Saturday, July 16, 2016

Evernote Raises Prices & Degrades Service for Basic Users: Is It Worth It for Education Users?

Evernote is increasing its pricing for Premium users and Plus users while degrading service to those who have chosen to use the service's Basic option. I have been an Evernote user and a premium user since May of 2010, and I have often blogged about its capabilities as note taking software. I have also led staff and professional development about the product. I still use it every day, both personally and professionally. Still, I hope Evernote knows what it is doing.

In a blog post (see "Changes to Evernote's Pricing Plans") the company claims that it "doesn't take change to our pricing model lightly, and we never take you for granted."

I certainly hope so. I certainly understand that companies like Evernote need to raise revenue for improvements, but this personally places me at a price point where I begin to ask the question, "Is the yearly subscription price worth it?"  It's not like there aren't other less expensive options out there. For example, I've used and still use Microsoft's OneNote, and I could so easily switch to it and accomplish what I want with that software, or even find some other alternative, but I have loyalty to Evernote as a great product, but changes in prices and functionality weaken my loyalty as a long-time user.

At this point, I will wait and see what Evernote does with the added revenue, but I do have these words of caution for Evernote. I am not a business user, so I do not really care to see improvements that make the product better for corporate America, unless these also improve my own functionality. To assume that those business improvements to Evernote software make it a better product for my job as an educator and education scholar is a mistake. Often companies forget core users in their efforts to capture new markets. I hope this isn't what Evernote is doing.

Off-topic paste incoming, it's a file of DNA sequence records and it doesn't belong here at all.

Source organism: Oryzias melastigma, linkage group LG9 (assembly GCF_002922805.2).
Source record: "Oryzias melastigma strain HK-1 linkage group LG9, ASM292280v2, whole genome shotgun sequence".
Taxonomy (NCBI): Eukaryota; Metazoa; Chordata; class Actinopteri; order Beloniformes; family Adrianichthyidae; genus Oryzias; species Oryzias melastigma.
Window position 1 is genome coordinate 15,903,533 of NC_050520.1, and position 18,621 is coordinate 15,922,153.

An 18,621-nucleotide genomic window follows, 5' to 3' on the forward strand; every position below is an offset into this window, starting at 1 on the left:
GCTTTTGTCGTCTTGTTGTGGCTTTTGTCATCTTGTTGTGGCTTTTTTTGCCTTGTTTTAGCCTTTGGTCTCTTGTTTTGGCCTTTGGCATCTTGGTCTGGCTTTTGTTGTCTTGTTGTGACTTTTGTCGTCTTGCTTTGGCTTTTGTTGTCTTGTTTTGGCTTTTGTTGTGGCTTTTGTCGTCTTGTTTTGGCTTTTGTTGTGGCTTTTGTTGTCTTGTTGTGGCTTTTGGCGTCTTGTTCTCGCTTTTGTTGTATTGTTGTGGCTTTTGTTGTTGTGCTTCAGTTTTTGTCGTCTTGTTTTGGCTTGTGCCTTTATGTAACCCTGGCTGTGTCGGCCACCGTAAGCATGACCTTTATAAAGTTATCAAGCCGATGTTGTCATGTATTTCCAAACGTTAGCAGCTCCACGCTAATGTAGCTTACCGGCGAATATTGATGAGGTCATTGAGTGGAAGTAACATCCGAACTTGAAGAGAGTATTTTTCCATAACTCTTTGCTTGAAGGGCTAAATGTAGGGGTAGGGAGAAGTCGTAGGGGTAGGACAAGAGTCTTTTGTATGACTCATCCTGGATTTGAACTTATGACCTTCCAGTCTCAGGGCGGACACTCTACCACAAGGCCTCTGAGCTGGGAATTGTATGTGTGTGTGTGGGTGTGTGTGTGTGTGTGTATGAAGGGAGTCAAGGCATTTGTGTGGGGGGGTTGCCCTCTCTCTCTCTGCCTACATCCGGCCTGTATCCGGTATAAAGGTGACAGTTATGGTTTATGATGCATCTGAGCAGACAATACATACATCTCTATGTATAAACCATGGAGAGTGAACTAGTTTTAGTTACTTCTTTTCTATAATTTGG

As an educator, I chose Evernote in 2010 because it was a great note-taking platform that was inexpensive, versatile, and accessible across devices. At that time, it didn't pretend to do something else. It was reliable. It did exactly what I wanted it for. But this is important: Improvements of a product aren't always improvements to all users.

If Evernote is making these changes in pricing and packaging to go after business users, there is the danger that they are forgetting us, the education users and everyday users who have been passionately loyal, like in my case, for 6 years.

I am not at the point of cancelling my Evernote account yet, but I want that company to know that I will be watching out for those "improvements." If I am going to be paying more for Evernote, then you can bet my expectations for your product have gone up as well. Your claim that you aren't "taking me for granted" will only prove true over time.

1 comment:

  1. I have no problem paying for a service I use as extensively as I do with Evernote. With the new CEO, I think we are going to see some changes to the UI and features. Evernote has features that no other system does and I have no problem paying for it, especially with inflation.